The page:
Article #144, May 2009
By Bill Cook
Can our forests serve as a source of raw material in the production of biofuels?
The immediate answer is "yes". The U.P. and other northern forests can easily accommodate a biofuels component to the forest products industry. But a more comprehensive answer involves a more complex quest.
I say "quest" because the solution is not a simple answer, although it may be a simple question. The notion that such an industry would raze the U.P. forest from one end to the other is a sensationalistic fantasy. While the amount of woody biomass does have biological limits, the major barriers to supply are not likely to be found in the biological/ecological realm but, rather, in the socio-cultural/economic/policy realm.
So, the more important question might be "are we willing to support a biofuels industry?" Or, "is renewable energy a priority for us?"
Essentially, both the U.P. and Michigan are "swimming" in a flood of annual growth. This is growth that gets added to our standing forest inventory each year. This has been ongoing for decades. However, just because the volumes are accumulating at a high rate (among the largest annual accumulations in the nation) does not mean the volume will be available for sale (e.g. reluctant owners, physical reasons) or can be harvested and delivered to a mill gate with a reasonable profit margin for loggers (who manufacture the wood products-logs, pulpwood, chips, etc.).
This "forest to mill gate" process is termed a feedstock supply chain (not to be confused with "chain-of-custody" certification of wood products). We, in the Lake States, do not understand our woody feedstock supply chain very well. A major research program has been proposed to explore this process so that we can better answer feedstock supply questions from wood-using industries looking at our state. Portions of this proposal have been in the news a few times recently.
Consider also that "biofuel" is but one component of a wood-based energy economy; and wood is but one component of a more renewable-based energy economy. I define "biofuel" as transportation fuels from biological feedstocks, such as wood. These fuels include ethanol, DME, diesel, and other compounds.
The greater "bioeconomy" also includes wood for heat and electricity, as well as chemical products from processes similar to those employed through biofuel production (these chemicals are much more valuable than ethanol).
The three major categories of energy consumption are transportation fuels, space heating, and electricity generation. Sometimes, this important context is forgotten during deliberations about renewable energy. Of the three fossil fuels that provide about 87% of Michigan's energy, petroleum is the one in shortest supply and has, perhaps, received the most attention in the media.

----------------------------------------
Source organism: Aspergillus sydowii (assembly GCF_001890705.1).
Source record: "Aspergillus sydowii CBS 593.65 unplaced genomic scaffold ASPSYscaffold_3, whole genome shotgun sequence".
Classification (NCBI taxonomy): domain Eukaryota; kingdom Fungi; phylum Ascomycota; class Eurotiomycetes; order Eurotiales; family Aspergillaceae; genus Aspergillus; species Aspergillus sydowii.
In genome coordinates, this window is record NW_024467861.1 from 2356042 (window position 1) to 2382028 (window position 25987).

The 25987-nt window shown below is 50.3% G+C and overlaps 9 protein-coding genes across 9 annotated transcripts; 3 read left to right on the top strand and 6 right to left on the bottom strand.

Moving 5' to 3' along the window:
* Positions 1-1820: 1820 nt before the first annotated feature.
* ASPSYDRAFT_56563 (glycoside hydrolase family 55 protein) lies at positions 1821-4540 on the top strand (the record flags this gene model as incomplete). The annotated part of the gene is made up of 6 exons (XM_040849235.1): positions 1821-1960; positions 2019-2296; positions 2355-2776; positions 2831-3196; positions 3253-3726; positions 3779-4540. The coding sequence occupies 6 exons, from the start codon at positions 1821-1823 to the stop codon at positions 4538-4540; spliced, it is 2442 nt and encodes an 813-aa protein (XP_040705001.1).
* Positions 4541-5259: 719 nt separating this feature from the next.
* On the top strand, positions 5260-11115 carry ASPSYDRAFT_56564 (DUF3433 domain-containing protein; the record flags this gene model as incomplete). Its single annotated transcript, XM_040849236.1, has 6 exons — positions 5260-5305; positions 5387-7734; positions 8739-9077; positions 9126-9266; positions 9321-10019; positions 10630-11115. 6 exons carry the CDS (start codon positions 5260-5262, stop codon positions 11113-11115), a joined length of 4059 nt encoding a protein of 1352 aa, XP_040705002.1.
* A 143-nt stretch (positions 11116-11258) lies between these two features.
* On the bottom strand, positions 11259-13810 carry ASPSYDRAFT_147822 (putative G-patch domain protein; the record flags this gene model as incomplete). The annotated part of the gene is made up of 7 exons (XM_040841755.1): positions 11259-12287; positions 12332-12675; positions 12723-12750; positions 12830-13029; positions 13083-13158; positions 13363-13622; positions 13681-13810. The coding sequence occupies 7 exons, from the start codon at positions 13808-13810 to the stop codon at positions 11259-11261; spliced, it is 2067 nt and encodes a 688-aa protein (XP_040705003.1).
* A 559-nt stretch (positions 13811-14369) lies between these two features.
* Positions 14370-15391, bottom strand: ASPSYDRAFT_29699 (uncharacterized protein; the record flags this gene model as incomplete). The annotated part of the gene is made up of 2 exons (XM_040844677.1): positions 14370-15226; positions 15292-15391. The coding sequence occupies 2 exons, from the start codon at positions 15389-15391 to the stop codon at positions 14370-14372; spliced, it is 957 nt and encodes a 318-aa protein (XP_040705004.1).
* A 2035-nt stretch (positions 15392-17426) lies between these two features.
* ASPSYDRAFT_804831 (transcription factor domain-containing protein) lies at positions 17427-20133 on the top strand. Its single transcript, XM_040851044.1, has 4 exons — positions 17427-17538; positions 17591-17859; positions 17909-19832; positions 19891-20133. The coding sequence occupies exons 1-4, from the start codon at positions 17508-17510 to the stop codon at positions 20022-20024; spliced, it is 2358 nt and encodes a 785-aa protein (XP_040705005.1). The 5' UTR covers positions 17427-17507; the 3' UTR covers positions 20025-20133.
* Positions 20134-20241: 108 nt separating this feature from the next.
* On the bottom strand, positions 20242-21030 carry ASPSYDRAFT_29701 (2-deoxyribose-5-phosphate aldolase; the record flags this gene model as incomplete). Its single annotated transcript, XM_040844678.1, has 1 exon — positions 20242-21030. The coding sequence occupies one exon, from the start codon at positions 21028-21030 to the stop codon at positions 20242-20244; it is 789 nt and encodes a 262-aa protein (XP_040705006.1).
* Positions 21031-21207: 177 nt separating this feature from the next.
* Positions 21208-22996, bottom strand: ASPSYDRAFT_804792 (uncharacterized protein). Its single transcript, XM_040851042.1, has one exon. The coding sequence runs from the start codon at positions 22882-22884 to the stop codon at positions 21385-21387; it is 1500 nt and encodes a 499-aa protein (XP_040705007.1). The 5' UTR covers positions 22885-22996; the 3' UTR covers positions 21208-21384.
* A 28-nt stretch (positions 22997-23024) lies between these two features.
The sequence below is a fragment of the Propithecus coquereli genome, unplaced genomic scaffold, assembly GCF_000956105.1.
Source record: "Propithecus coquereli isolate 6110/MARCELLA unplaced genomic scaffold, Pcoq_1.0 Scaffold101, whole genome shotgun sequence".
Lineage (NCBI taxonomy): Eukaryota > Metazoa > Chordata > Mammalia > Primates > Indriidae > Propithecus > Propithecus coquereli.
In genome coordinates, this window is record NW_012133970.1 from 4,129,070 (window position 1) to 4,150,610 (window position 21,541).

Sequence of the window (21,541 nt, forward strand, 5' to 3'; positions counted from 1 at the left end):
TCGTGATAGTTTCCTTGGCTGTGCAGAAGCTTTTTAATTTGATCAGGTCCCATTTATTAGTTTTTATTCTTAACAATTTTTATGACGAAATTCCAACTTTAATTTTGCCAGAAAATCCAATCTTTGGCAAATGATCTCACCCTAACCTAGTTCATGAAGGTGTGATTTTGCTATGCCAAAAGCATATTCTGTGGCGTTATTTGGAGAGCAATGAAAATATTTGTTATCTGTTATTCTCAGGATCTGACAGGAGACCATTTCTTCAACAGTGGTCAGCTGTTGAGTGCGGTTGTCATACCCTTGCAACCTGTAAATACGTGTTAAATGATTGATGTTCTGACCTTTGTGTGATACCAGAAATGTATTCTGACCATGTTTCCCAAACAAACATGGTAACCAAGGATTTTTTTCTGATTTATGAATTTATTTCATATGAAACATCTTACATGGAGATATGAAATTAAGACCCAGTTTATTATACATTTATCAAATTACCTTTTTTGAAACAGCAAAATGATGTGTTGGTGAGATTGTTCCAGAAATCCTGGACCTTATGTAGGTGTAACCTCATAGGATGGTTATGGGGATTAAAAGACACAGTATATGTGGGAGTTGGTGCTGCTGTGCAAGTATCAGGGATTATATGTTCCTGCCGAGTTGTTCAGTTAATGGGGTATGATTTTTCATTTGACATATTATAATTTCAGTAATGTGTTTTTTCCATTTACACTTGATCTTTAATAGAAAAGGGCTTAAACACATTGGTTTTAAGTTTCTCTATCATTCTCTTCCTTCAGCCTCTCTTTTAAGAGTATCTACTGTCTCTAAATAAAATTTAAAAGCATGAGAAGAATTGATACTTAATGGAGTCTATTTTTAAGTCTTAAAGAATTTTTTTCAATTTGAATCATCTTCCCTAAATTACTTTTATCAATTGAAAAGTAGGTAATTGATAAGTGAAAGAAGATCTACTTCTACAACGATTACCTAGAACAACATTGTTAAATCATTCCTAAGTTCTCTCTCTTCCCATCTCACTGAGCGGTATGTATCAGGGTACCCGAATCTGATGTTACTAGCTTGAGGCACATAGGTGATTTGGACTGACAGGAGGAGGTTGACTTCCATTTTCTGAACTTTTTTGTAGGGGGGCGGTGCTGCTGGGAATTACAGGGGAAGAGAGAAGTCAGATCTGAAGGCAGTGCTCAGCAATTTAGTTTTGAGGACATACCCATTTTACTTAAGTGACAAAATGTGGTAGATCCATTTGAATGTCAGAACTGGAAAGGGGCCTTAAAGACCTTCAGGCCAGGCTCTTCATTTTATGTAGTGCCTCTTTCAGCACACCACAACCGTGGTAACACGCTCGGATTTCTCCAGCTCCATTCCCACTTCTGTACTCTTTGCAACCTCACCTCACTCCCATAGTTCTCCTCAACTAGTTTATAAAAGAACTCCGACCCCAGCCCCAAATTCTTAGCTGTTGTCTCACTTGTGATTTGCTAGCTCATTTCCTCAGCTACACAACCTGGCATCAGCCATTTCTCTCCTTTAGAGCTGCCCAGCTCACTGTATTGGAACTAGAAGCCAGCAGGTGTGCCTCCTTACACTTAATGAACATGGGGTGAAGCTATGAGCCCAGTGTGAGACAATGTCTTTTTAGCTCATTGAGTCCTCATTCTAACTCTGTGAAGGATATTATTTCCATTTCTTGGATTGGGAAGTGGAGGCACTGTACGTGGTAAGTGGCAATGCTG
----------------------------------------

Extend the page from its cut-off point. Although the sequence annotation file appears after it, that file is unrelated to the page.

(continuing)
Cellulosic ethanol production is a response to this petroleum situation, as is ethanol made from corn, sugar cane, wheat, etc. Ethanol produced from fruits versus cellulosic sources involves two very different sets of processes and remarkably different energy and carbon budgets.
Cellulosic ethanol production has not yet been commercialized anywhere in the world. But a big race is ongoing. Mascoma and Frontier Renewable Resources are partner companies in the race.
Cellulosic ethanol has been produced in the labs, as pilot projects, and then in demonstration production facilities. The next level of engineering is commercial production. While it is relatively easy to produce ethanol to run your truck (the technology is a century old), it is much more difficult to produce ethanol at an economy of scale to run millions of trucks.
Less often a part of renewable energy discussions is the use of wood for heating and, secondarily, for electricity generation. In the heat & electricity areas, well-established and reliable technology already exists. District energy (DE) and combined heat & power (CHP) are common throughout northern Europe.
The growth of both DE and CHP in North America is growing rapidly. The U.P. has a very rich potential to use these technologies, along with local feedstocks (wood), to provide an important part of our energy production. This is not the same technology as the dirty, smelly backyard wood burners so commonly found across the U.P.
As we move into the next decade or two, renewable energy choices will be made. Our energy "complexion" will look much different 25 years from now than it does today. Hopefully, those differences will be the outcome of well-considered strategies that we develop today.
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Bill Cook is an MSU Extension forester providing educational programming for the entire Upper Peninsula. His office is located at the MSU Upper Peninsula Tree Improvement Center near Escanaba. The Center is the headquarters for three MSU Forestry properties in the U.P., with a combined area of about 8,000 acres. He can be reached at email@example.com or 906-786-1575.
by Bill Cook, Forester/Biologist, Michigan State University Extension, 6005
J Road, Escanaba, MI 49829
906-786-1575 (voice), 906-786-9370 (fax), e-mail: firstname.lastname@example.org
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